How to Prepare to Work With a Web Designer
Working with a web designer can be stressful if you don’t know what to expect. Here are a few tips that can help you prepare.
Do your research first
Before settling on the fist web designer you find via random Google search, it pays off to spend some time doing basic research. Here are a few tips to keep in mind.
Don’t settle for the cheapest one — in this case the saying, you get what you pay for rings true and the cheapest web designer out there may not be able to meet all the project requirements. If that happens, you’ll have to hire another web designer to fix the mistakes which ends up costing you more in the long run.
Look for a designer that has a portfolio that matches your aesthetic — a designer with an aesthetic similar to yours will be able to get you and your style which means there won’t be many revisions nor will you end up frustrated because the designer doesn’t get what you want.
Look for a designer that will work with your chosen platform — someone who is already familiar with your preferred platform will be able to complete to project much faster. Not only that, but they will instantly be able to tell you if your chosen platform is the right fit for the type of website you want to build.
Check reviews, testimonials, reputation — this will tell you a lot about the designer you want to work with. It will help create trust and assure you that they are the right fit for you.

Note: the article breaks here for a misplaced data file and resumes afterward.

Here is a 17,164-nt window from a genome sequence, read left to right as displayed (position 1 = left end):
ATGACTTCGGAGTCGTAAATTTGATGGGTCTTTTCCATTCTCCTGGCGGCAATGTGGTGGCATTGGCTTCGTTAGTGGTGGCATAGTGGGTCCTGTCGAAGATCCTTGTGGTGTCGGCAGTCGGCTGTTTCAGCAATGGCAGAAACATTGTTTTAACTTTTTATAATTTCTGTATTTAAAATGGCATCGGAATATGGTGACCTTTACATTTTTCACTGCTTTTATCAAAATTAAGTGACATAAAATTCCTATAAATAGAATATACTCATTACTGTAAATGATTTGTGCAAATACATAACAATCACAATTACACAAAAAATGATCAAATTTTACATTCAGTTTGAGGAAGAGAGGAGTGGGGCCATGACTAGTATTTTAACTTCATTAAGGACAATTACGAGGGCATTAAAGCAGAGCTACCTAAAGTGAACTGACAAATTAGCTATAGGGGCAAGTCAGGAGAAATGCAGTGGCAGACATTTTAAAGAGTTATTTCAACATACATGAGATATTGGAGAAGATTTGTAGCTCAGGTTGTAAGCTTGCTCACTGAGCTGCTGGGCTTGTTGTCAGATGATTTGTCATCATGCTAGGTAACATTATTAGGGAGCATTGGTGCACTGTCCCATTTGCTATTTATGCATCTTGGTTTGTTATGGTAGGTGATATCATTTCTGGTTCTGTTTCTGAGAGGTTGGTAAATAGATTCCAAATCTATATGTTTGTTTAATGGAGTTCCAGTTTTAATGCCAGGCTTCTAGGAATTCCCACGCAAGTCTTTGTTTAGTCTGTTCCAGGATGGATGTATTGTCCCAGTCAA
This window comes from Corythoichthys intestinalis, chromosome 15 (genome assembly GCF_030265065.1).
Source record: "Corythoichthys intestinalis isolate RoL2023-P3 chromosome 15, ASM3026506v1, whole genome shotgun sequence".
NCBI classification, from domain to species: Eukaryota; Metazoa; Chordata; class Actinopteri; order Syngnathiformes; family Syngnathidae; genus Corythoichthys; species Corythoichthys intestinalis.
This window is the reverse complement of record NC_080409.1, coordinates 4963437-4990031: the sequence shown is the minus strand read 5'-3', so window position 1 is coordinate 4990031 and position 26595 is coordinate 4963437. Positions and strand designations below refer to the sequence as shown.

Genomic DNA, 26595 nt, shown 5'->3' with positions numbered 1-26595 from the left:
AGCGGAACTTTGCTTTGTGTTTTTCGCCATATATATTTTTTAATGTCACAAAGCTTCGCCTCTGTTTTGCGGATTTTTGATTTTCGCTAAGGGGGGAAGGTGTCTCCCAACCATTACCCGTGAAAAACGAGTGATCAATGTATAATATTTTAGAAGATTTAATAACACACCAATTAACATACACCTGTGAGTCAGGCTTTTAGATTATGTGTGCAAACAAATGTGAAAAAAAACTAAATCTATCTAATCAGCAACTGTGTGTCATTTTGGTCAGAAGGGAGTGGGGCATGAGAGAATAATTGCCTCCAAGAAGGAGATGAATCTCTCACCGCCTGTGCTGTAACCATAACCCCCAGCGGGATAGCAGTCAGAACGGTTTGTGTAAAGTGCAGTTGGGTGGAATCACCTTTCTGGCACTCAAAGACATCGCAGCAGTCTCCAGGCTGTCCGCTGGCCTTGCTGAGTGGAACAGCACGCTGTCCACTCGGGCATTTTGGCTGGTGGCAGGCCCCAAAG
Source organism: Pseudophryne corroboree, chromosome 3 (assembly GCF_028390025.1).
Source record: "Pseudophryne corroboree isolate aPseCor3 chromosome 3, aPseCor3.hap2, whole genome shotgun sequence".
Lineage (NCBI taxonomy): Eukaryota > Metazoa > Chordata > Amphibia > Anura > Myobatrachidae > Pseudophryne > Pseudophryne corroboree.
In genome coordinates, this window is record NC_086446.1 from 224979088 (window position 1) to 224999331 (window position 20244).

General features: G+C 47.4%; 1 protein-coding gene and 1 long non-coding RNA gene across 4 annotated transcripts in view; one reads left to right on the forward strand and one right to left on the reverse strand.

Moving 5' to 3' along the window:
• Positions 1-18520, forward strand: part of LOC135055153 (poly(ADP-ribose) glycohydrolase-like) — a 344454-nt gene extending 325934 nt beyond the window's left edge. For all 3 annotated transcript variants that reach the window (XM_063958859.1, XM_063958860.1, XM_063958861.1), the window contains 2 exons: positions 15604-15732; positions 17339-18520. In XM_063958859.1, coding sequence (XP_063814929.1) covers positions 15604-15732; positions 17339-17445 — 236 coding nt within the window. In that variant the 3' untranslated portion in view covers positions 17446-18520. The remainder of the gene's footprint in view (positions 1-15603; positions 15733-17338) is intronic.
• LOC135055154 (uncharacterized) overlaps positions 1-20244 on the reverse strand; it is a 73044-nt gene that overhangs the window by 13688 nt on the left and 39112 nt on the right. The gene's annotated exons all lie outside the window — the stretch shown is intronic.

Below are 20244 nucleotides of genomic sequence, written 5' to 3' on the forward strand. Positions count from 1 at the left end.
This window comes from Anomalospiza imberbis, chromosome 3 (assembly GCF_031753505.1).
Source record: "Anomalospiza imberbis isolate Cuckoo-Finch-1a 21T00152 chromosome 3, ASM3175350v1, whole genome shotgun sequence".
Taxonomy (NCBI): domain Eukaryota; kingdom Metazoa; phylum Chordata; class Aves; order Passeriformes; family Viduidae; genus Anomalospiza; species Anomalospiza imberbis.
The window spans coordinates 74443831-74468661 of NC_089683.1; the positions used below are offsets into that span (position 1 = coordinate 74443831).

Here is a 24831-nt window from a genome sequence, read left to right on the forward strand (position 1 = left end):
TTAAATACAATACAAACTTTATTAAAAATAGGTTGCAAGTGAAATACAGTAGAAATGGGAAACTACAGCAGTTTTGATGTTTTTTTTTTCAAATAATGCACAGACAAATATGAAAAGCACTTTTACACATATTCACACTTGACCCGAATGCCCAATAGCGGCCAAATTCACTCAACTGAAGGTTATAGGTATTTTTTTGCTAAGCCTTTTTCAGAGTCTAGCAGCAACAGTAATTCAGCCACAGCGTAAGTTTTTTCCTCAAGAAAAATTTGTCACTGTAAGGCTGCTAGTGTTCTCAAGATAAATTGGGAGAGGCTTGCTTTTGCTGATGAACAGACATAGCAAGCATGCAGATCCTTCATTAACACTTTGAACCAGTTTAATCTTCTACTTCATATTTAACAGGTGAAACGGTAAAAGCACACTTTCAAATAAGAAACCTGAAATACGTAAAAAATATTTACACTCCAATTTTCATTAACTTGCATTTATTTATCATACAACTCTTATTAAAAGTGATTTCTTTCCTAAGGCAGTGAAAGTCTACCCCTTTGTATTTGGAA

Respect the Deadlines
Without providing timely feedback or submitting files on time, your site cannot move forward which means it will take longer for your site to get done. Ask about deadlines and what you’re supposed to provide them in terms of content and any other assets your web designer needs.
Know and honor the contract
The contract is there to protect both you and the designer. Know what you’re paying for and your rights when it comes to file ownership, design ownership, cancellation policies, late payment fees, and other details.
Provide honest feedback
We appreciate feedback because it helps us with the design. What we don’t like is hearing general and cliche terms such as “make it pop” “I need the site to be loud”, and similar.
Be specific in your feedback and don’t be afraid to use visuals such as Pinterest images or other websites to explain what you mean.
On a similar note, don’t request 5 changes today and then 26 more right when the project is set to launch. Gather all your feedback, make notes, and get all key people to sign off on the design at the same time.
Trust their expertise and avoid micromanaging
Have faith and trust that your designer knows what they are doing. Unless the design is so off base that you have no clue what you’re supposed to be looking at.
At the same time, don’t micromanage the designer. They know when certain things are supposed to happen and every designer worth their salt will make sure to not only keep you updated with the project but also to let you know when your feedback or assets are due.
Do your homework
Designer will let you know what you need to do to prep for site design — this may require creating a Pinterest inspiration board, filling out a questionnaires, etc — all of this helps your designer get to know you and your site goals so they can design you a website you love. Provide as many details as possible - don’t skimp out on homework part or think it’s unnecessary.
I hope these tips help you prepare to work with a web designer and you walk away with a website you can fall in love with.
P.S. If you’re thinking about re-designing your website, I’d be happy to help. Book your free discovery call and let’s get you a website you love!